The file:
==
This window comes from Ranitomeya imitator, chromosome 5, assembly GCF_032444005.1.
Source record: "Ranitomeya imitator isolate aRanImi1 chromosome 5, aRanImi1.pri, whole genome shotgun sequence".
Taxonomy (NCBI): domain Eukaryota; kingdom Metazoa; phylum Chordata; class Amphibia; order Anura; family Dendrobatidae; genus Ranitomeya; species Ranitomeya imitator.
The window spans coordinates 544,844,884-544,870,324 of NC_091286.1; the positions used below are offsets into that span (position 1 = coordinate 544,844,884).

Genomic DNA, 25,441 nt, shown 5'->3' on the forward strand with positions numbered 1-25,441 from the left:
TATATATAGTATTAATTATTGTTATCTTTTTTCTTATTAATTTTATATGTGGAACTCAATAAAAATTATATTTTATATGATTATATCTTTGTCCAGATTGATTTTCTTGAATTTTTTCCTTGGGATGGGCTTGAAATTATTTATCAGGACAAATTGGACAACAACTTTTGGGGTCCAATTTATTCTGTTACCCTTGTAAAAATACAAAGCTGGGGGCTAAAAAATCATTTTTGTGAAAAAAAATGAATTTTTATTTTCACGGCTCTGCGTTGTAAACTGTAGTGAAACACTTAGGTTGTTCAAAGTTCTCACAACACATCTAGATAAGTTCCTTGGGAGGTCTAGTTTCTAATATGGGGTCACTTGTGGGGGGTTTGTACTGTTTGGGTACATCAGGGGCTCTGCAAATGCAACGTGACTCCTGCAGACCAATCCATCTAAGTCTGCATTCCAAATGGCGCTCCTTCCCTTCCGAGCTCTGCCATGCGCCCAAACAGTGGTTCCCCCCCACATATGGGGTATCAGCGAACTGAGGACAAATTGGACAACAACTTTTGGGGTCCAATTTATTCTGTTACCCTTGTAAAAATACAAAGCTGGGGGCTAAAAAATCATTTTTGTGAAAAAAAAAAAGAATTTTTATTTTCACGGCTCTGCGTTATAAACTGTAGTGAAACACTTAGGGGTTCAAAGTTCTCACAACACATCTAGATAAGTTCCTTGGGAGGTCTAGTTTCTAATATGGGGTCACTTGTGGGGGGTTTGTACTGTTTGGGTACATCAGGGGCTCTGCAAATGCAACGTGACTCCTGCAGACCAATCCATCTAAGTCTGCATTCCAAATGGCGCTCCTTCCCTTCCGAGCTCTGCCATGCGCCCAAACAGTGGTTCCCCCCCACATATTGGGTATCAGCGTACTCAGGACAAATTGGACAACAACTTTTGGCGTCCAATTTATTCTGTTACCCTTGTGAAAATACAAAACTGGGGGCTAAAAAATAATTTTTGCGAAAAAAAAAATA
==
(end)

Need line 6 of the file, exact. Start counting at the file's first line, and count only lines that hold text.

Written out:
TATATATAGTATTAATTATTGTTATCTTTTTTCTTATTAATTTTATATGTGGAACTCAATAAAAATTATATTTTATATGATTATATCTTTGTCCAGATTGATTTTCTTGAATTTTTTCCTTGGGATGGGCTTGAAATTATTTATCAGGACAAATTGGACAACAACTTTTGGGGTCCAATTTATTCTGTTACCCTTGTAAAAATACAAAGCTGGGGGCTAAAAAATCATTTTTGTGAAAAAAAATGAATTTTTATTTTCACGGCTCTGCGTTGTAAACTGTAGTGAAACACTTAGGTTGTTCAAAGTTCTCACAACACATCTAGATAAGTTCCTTGGGAGGTCTAGTTTCTAATATGGGGTCACTTGTGGGGGGTTTGTACTGTTTGGGTACATCAGGGGCTCTGCAAATGCAACGTGACTCCTGCAGACCAATCCATCTAAGTCTGCATTCCAAATGGCGCTCCTTCCCTTCCGAGCTCTGCCATGCGCCCAAACAGTGGTTCCCCCCCACATATGGGGTATCAGCGAACTGAGGACAAATTGGACAACAACTTTTGGGGTCCAATTTATTCTGTTACCCTTGTAAAAATACAAAGCTGGGGGCTAAAAAATCATTTTTGTGAAAAAAAAAAAGAATTTTTATTTTCACGGCTCTGCGTTATAAACTGTAGTGAAACACTTAGGGGTTCAAAGTTCTCACAACACATCTAGATAAGTTCCTTGGGAGGTCTAGTTTCTAATATGGGGTCACTTGTGGGGGGTTTGTACTGTTTGGGTACATCAGGGGCTCTGCAAATGCAACGTGACTCCTGCAGACCAATCCATCTAAGTCTGCATTCCAAATGGCGCTCCTTCCCTTCCGAGCTCTGCCATGCGCCCAAACAGTGGTTCCCCCCCACATATTGGGTATCAGCGTACTCAGGACAAATTGGACAACAACTTTTGGCGTCCAATTTATTCTGTTACCCTTGTGAAAATACAAAACTGGGGGCTAAAAAATAATTTTTGCGAAAAAAAAAATA